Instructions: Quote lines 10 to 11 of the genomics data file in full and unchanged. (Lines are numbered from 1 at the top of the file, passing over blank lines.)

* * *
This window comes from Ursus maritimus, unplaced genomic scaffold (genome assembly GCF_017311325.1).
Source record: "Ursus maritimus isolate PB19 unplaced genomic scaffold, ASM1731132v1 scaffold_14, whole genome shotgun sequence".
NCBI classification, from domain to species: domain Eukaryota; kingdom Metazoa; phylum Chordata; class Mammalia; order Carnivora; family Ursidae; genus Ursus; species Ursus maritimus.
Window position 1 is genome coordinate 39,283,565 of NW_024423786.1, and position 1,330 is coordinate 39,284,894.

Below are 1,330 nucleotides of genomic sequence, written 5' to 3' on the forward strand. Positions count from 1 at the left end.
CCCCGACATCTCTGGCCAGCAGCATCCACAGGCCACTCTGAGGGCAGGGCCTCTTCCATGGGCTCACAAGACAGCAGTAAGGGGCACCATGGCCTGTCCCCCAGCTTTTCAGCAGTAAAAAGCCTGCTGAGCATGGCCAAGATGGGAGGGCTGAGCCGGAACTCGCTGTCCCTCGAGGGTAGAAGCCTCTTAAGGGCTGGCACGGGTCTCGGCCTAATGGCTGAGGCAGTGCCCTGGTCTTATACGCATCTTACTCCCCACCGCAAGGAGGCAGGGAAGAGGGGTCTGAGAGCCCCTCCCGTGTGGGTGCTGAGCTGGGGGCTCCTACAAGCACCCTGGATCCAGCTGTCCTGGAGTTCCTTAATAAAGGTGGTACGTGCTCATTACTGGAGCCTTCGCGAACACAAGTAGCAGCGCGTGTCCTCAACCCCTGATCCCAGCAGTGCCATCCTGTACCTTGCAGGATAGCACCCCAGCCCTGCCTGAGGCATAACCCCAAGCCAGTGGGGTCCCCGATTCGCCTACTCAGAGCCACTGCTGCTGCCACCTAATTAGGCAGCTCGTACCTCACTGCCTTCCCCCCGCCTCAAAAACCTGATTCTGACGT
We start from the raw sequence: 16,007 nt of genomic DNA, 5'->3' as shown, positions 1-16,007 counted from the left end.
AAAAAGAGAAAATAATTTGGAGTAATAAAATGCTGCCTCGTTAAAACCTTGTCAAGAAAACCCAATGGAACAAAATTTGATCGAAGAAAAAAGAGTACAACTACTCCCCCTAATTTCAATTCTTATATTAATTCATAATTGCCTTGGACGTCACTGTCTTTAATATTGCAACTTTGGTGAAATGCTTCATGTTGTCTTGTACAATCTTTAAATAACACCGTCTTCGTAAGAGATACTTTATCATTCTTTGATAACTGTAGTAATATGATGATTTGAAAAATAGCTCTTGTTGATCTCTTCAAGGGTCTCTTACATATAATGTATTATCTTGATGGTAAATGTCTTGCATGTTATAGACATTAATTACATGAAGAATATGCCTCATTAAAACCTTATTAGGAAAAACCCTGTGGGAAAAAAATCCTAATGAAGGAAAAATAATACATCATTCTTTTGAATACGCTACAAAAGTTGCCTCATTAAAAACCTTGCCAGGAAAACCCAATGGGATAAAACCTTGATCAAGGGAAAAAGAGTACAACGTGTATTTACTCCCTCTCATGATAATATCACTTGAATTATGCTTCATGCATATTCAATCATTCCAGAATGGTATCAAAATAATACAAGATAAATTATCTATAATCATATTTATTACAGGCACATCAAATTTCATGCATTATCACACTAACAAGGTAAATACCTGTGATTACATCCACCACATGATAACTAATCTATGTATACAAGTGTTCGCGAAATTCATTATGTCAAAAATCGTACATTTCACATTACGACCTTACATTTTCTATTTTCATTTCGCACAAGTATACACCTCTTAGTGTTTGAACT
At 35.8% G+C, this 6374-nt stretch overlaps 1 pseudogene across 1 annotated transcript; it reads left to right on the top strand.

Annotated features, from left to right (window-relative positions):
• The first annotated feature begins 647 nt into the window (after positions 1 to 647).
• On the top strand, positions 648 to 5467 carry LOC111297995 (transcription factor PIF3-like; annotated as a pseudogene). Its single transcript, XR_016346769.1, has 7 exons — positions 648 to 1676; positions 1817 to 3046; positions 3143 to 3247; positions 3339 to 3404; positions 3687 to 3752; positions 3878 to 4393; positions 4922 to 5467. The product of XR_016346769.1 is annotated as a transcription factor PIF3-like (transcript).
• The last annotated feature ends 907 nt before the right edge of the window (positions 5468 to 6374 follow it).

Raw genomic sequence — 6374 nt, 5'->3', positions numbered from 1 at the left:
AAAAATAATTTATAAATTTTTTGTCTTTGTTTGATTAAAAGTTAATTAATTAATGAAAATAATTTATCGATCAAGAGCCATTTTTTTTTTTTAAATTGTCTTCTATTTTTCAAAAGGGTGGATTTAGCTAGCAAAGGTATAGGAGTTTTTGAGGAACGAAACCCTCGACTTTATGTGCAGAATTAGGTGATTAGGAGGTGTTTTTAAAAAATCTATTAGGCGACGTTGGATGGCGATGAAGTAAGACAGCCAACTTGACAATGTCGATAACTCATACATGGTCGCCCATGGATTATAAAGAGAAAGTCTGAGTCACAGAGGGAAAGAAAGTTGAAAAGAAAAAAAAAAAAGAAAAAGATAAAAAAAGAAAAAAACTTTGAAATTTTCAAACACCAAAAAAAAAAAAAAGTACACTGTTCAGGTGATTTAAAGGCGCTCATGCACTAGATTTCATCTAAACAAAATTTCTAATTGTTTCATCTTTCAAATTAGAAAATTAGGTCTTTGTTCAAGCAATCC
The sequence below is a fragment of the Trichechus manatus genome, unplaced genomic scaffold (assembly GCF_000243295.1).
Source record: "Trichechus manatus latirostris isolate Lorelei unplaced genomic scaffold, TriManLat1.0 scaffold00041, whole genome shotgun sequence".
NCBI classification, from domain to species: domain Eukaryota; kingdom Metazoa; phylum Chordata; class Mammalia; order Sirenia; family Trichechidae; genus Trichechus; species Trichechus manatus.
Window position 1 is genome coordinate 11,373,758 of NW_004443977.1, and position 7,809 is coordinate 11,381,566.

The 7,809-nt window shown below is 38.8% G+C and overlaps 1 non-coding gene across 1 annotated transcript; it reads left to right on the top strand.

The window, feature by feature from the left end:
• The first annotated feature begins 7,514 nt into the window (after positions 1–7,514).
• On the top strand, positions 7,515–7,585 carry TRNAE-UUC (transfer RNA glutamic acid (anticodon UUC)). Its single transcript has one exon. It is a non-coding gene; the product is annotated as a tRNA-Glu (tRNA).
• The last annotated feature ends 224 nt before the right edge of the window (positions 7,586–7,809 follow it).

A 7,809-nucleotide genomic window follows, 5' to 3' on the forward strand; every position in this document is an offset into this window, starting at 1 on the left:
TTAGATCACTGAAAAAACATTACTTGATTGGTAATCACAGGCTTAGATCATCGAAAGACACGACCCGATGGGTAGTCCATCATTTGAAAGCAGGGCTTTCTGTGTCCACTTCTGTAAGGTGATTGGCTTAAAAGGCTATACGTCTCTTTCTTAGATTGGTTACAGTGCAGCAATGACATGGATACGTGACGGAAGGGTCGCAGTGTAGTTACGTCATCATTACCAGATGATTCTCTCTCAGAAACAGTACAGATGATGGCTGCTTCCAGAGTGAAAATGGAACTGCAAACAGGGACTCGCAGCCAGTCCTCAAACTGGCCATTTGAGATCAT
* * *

Annotated features, from left to right (window-relative positions):
• The first annotated feature begins 647 nt into the window (after positions 1 to 647).